Queen's Guards
The Queen's Guard, wearing their famous red and black uniforms, stand guard at Buckingham Palace.Getty Images

Amid mounting fears of lone wolf terrorist attacks, security officials are withdrawing the Queen's Royal Guards from high-profile public positions, including from outside palaces, and moving them to more secure positions.

The rising threat from Islamic State (Isis) militants has driven the authorities to move the guards to more secure positions behind gates and railings, and elite soldiers are being accompanied by armed police, instead of serving sentry duty alone.

A Metropolitan Police officer on duty at the Horse Guards Parade said: "Yes, we are a recent addition here. It's us guarding the Guards."

The measures to hold back the elite guards, known for their bearskin caps, are being referred to as a 'retreat', however, it is believed the move comes after the several many lone wolf attacks, including the killing of a sentry at the Canadian Parliament two months ago.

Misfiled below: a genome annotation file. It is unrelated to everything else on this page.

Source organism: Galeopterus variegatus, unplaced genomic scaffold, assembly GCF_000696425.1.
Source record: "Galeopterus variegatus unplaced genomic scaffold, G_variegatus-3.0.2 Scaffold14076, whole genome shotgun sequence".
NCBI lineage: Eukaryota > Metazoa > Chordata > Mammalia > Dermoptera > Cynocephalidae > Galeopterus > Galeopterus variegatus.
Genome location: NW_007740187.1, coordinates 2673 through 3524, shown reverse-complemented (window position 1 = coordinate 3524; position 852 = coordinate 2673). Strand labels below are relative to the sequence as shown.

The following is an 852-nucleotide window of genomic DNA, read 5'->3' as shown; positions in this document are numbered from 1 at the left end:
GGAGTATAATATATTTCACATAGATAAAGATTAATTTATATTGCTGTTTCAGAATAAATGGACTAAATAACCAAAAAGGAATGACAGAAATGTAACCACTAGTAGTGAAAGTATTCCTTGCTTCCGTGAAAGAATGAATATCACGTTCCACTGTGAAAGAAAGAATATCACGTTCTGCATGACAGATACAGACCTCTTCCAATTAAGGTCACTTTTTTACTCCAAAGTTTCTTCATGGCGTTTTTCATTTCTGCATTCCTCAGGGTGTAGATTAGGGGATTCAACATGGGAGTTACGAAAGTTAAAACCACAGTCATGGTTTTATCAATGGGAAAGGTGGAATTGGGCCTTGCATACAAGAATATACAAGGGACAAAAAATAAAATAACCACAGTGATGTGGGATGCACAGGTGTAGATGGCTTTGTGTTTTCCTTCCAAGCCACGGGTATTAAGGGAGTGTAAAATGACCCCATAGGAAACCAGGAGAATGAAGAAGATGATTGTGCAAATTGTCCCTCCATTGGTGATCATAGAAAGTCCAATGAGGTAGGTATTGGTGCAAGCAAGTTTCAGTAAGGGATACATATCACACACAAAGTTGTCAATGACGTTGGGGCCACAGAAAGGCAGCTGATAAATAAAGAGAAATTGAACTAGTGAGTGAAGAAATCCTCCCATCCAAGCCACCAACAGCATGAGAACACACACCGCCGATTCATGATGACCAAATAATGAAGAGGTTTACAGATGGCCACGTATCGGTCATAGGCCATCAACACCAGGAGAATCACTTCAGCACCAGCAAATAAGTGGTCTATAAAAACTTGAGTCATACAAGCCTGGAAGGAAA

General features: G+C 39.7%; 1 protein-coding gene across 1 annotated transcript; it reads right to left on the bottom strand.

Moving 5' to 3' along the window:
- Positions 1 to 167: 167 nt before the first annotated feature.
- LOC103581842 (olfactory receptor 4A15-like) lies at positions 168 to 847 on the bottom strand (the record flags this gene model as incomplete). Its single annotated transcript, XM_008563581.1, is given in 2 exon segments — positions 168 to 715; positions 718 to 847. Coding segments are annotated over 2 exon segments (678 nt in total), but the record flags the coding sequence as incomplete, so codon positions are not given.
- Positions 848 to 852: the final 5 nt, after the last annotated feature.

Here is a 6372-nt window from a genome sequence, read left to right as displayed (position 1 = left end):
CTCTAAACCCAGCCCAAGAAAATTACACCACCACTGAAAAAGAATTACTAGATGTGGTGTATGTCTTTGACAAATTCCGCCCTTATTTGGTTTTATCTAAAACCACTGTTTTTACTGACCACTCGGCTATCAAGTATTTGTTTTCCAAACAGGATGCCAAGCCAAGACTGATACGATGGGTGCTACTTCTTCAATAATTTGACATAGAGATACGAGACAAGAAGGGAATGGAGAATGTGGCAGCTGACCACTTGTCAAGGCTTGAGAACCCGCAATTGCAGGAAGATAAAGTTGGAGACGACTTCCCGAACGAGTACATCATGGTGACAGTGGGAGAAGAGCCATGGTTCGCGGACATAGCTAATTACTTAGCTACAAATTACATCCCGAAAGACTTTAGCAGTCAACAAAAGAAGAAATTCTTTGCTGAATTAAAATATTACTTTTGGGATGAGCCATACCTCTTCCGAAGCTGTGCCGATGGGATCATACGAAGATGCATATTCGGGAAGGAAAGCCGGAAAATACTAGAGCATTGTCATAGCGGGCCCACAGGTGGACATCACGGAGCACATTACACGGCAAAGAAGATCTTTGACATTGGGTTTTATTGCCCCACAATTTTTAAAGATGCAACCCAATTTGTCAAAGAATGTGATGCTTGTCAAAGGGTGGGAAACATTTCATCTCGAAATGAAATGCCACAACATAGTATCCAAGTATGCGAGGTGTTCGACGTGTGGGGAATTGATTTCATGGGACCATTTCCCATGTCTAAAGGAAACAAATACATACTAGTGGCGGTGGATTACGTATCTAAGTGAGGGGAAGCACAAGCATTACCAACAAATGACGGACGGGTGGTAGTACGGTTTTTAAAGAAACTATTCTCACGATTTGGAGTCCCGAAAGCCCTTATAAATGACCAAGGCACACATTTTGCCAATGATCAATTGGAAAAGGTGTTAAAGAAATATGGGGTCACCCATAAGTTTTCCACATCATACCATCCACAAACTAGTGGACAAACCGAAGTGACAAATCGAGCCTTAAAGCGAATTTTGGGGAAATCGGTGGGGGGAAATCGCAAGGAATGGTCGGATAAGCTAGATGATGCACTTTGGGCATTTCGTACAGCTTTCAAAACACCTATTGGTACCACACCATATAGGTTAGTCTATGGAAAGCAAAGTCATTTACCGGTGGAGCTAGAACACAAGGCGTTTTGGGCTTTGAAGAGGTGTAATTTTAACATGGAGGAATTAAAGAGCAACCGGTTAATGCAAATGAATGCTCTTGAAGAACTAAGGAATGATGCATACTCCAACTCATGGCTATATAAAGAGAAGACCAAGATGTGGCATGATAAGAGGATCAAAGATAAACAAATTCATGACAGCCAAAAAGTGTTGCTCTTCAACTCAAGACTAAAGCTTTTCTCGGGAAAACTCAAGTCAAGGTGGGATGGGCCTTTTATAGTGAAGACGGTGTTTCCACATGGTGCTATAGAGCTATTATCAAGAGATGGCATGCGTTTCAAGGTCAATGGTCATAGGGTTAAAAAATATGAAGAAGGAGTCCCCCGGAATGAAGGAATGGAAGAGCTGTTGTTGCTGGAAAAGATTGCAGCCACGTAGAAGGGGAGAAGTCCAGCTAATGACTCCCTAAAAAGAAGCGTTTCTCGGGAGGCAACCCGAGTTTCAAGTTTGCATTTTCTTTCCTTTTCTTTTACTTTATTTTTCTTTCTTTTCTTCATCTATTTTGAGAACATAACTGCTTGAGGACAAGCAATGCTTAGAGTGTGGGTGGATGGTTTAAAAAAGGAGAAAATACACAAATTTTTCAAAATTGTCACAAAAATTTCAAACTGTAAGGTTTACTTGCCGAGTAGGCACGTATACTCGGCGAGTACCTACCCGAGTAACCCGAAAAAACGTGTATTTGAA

A Guards insider said, as reported by The Mail: "We're fully in favour as if an attack on a sentry can happen in Canada it can happen here. By moving behind the railings we've got a chance to respond, most likely saving lives.

"The changes were introduced in response to the Canadian attack and because there's been a sharp rise in people armed with mobile phones trying to wind up the sentries and make them lose their temper."

It has been confirmed that the royal guards' security has been altered at public sites, including ClarenceHouse, the official residence of Prince Charles, as well as at St. James's Palace, Windsor Castle and Horse Guards Parade.

Moving the guardsmen behind metal gates as in the Clarence House and into secluded courtyards, as in the St. James's Palace, the London residence of Princess Anne and Princess Beatrice, means tourists miss out on the opportunity to photograph next to one of London's most treasured tourist experiences.

Former Welsh guardsman and former Met police officer Terry O'Shea said: "Moving the Guardsmen back to a more secure area seems an honourable retreat given the danger posed by the terrorists. We have got to strike a balance between not compromising our traditions and protecting our soldiers.

"You could argue that there should be a defiant stand but how do you protect the soldiers on parade in a bright suit, shiny boots and a furry hat?"